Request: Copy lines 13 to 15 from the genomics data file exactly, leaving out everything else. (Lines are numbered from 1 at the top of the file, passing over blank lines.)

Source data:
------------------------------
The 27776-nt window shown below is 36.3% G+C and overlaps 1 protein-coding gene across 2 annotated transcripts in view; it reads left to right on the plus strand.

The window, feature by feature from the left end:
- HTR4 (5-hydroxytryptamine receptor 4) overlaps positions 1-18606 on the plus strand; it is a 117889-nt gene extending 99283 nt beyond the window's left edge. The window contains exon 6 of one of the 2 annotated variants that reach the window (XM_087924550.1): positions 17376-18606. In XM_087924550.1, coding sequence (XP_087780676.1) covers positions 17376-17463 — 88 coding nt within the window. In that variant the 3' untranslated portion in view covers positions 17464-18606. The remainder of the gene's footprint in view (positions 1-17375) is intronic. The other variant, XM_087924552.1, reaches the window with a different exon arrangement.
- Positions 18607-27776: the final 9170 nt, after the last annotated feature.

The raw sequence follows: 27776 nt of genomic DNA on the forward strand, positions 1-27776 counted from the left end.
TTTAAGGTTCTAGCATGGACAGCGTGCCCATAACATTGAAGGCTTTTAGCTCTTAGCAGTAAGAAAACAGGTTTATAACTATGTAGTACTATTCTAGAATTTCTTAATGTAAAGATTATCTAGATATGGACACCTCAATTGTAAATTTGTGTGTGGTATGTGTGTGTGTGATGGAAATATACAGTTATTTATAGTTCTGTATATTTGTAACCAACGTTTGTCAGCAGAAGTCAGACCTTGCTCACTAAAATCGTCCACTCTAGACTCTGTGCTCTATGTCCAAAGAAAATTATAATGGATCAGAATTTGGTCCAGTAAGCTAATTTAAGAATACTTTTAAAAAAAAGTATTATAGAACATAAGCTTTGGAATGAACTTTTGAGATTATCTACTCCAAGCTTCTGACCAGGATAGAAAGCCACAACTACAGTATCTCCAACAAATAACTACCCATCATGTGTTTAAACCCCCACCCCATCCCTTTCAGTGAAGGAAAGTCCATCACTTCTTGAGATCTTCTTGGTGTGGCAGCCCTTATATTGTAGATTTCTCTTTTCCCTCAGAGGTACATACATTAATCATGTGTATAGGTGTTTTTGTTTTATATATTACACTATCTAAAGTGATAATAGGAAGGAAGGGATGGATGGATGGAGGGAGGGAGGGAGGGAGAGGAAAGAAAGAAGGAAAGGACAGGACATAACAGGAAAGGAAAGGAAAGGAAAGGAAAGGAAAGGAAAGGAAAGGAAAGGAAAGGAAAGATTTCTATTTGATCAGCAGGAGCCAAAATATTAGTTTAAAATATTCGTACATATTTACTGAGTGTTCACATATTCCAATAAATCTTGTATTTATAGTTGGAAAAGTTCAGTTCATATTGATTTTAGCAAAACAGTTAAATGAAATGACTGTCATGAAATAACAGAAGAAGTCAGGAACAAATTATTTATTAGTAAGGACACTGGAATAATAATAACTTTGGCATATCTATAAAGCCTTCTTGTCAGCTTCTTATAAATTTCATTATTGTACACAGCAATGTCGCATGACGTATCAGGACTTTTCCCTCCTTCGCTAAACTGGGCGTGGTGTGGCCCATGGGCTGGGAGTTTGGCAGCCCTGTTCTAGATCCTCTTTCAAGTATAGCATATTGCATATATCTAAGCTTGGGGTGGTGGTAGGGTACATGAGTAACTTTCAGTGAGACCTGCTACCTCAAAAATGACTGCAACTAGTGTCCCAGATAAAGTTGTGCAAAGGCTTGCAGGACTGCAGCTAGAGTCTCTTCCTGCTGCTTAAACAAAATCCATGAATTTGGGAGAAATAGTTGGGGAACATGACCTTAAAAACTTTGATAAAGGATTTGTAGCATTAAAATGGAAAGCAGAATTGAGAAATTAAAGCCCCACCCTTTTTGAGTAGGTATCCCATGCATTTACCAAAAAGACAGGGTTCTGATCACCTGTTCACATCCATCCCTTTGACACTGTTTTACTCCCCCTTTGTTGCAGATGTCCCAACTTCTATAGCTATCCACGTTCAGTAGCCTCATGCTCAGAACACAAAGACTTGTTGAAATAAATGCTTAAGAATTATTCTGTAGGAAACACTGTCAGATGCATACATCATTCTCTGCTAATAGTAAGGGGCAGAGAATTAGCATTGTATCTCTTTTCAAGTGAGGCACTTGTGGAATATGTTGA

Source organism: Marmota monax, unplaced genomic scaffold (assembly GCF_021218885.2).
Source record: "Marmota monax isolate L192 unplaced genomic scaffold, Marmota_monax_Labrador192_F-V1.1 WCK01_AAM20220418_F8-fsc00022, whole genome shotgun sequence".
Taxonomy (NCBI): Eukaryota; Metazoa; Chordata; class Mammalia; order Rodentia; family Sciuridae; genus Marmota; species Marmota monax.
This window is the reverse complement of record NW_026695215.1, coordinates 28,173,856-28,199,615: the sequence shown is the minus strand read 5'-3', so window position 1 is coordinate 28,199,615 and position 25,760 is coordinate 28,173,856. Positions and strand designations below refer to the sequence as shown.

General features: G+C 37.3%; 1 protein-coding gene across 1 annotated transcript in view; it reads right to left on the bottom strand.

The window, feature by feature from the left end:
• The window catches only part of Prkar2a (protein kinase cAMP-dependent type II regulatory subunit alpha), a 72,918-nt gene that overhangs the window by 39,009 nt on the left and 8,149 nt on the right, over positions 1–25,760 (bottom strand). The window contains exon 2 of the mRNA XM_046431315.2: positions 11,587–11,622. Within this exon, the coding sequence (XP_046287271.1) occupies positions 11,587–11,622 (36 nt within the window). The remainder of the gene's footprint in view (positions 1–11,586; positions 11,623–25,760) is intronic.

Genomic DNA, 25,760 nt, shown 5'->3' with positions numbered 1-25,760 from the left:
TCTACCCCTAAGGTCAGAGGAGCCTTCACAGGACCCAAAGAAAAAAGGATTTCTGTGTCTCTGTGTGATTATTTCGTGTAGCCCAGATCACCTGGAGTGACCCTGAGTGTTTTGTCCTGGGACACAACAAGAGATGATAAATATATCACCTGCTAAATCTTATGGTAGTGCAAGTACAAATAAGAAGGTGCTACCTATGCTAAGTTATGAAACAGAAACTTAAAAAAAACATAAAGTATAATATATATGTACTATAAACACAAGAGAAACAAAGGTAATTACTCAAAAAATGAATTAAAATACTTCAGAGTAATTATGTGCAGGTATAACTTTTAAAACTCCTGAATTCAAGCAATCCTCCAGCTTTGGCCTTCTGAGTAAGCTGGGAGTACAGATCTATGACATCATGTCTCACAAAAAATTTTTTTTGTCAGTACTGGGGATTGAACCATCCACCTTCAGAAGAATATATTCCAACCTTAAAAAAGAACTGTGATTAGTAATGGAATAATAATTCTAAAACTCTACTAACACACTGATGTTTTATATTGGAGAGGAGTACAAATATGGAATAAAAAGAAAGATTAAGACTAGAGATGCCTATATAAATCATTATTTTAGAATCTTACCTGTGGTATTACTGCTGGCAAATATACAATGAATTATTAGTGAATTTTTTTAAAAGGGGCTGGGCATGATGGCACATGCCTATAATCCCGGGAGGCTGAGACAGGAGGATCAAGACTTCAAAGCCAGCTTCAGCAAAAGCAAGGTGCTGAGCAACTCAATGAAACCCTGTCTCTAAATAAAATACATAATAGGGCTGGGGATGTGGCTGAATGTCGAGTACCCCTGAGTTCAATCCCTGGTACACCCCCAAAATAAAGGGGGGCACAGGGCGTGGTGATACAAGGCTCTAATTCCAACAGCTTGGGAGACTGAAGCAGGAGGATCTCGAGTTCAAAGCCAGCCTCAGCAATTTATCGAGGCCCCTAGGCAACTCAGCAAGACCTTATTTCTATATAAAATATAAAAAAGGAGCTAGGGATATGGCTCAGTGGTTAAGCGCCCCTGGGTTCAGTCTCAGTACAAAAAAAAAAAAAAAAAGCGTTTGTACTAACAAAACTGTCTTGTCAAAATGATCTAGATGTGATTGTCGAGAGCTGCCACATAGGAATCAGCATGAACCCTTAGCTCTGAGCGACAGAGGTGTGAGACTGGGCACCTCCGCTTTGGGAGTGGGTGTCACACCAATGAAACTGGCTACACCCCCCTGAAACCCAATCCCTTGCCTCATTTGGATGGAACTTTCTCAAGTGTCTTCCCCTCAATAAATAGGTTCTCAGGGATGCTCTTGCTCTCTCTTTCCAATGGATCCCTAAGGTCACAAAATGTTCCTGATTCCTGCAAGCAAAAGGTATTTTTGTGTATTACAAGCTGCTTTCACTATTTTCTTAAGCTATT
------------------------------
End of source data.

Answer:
• The window catches only part of Prkar2a (protein kinase cAMP-dependent type II regulatory subunit alpha), a 72,918-nt gene that overhangs the window by 39,009 nt on the left and 8,149 nt on the right, over positions 1–25,760 (bottom strand). The window contains exon 2 of the mRNA XM_046431315.2: positions 11,587–11,622. Within this exon, the coding sequence (XP_046287271.1) occupies positions 11,587–11,622 (36 nt within the window). The remainder of the gene's footprint in view (positions 1–11,586; positions 11,623–25,760) is intronic.

Genomic DNA, 25,760 nt, shown 5'->3' with positions numbered 1-25,760 from the left:
TCTACCCCTAAGGTCAGAGGAGCCTTCACAGGACCCAAAGAAAAAAGGATTTCTGTGTCTCTGTGTGATTATTTCGTGTAGCCCAGATCACCTGGAGTGACCCTGAGTGTTTTGTCCTGGGACACAACAAGAGATGATAAATATATCACCTGCTAAATCTTATGGTAGTGCAAGTACAAATAAGAAGGTGCTACCTATGCTAAGTTATGAAACAGAAACTTAAAAAAAACATAAAGTATAATATATATGTACTATAAACACAAGAGAAACAAAGGTAATTACTCAAAAAATGAATTAAAATACTTCAGAGTAATTATGTGCAGGTATAACTTTTAAAACTCCTGAATTCAAGCAATCCTCCAGCTTTGGCCTTCTGAGTAAGCTGGGAGTACAGATCTATGACATCATGTCTCACAAAAAATTTTTTTTGTCAGTACTGGGGATTGAACCATCCACCTTCAGAAGAATATATTCCAACCTTAAAAAAGAACTGTGATTAGTAATGGAATAATAATTCTAAAACTCTACTAACACACTGATGTTTTATATTGGAGAGGAGTACAAATATGGAATAAAAAGAAAGATTAAGACTAGAGATGCCTATATAAATCATTATTTTAGAATCTTACCTGTGGTATTACTGCTGGCAAATATACAATGAATTATTAGTGAATTTTTTTAAAAGGGGCTGGGCATGATGGCACATGCCTATAATCCCGGGAGGCTGAGACAGGAGGATCAAGACTTCAAAGCCAGCTTCAGCAAAAGCAAGGTGCTGAGCAACTCAATGAAACCCTGTCTCTAAATAAAATACATAATAGGGCTGGGGATGTGGCTGAATGTCGAGTACCCCTGAGTTCAATCCCTGGTACACCCCCAAAATAAAGGGGGGCACAGGGCGTGGTGATACAAGGCTCTAATTCCAACAGCTTGGGAGACTGAAGCAGGAGGATCTCGAGTTCAAAGCCAGCCTCAGCAATTTATCGAGGCCCCTAGGCAACTCAGCAAGACCTTATTTCTATATAAAATATAAAAAAGGAGCTAGGGATATGGCTCAGTGGTTAAGCGCCCCTGGGTTCAGTCTCAGTACAAAAAAAAAAAAAAAAAGCGTTTGTACTAACAAAACTGTCTTGTCAAAATGATCTAGATGTGATTGTCGAGAGCTGCCACATAGGAATCAGCATGAACCCTTAGCTCTGAGCGACAGAGGTGTGAGACTGGGCACCTCCGCTTTGGGAGTGGGTGTCACACCAATGAAACTGGCTACACCCCCCTGAAACCCAATCCCTTGCCTCATTTGGATGGAACTTTCTCAAGTGTCTTCCCCTCAATAAATAGGTTCTCAGGGATGCTCTTGCTCTCTCTTTCCAATGGATCCCTAAGGTCACAAAATGTTCCTGATTCCTGCAAGCAAAAGGTATTTTTGTGTATTACAAGCTGCTTTCACTATTTTCTTAAGCTATT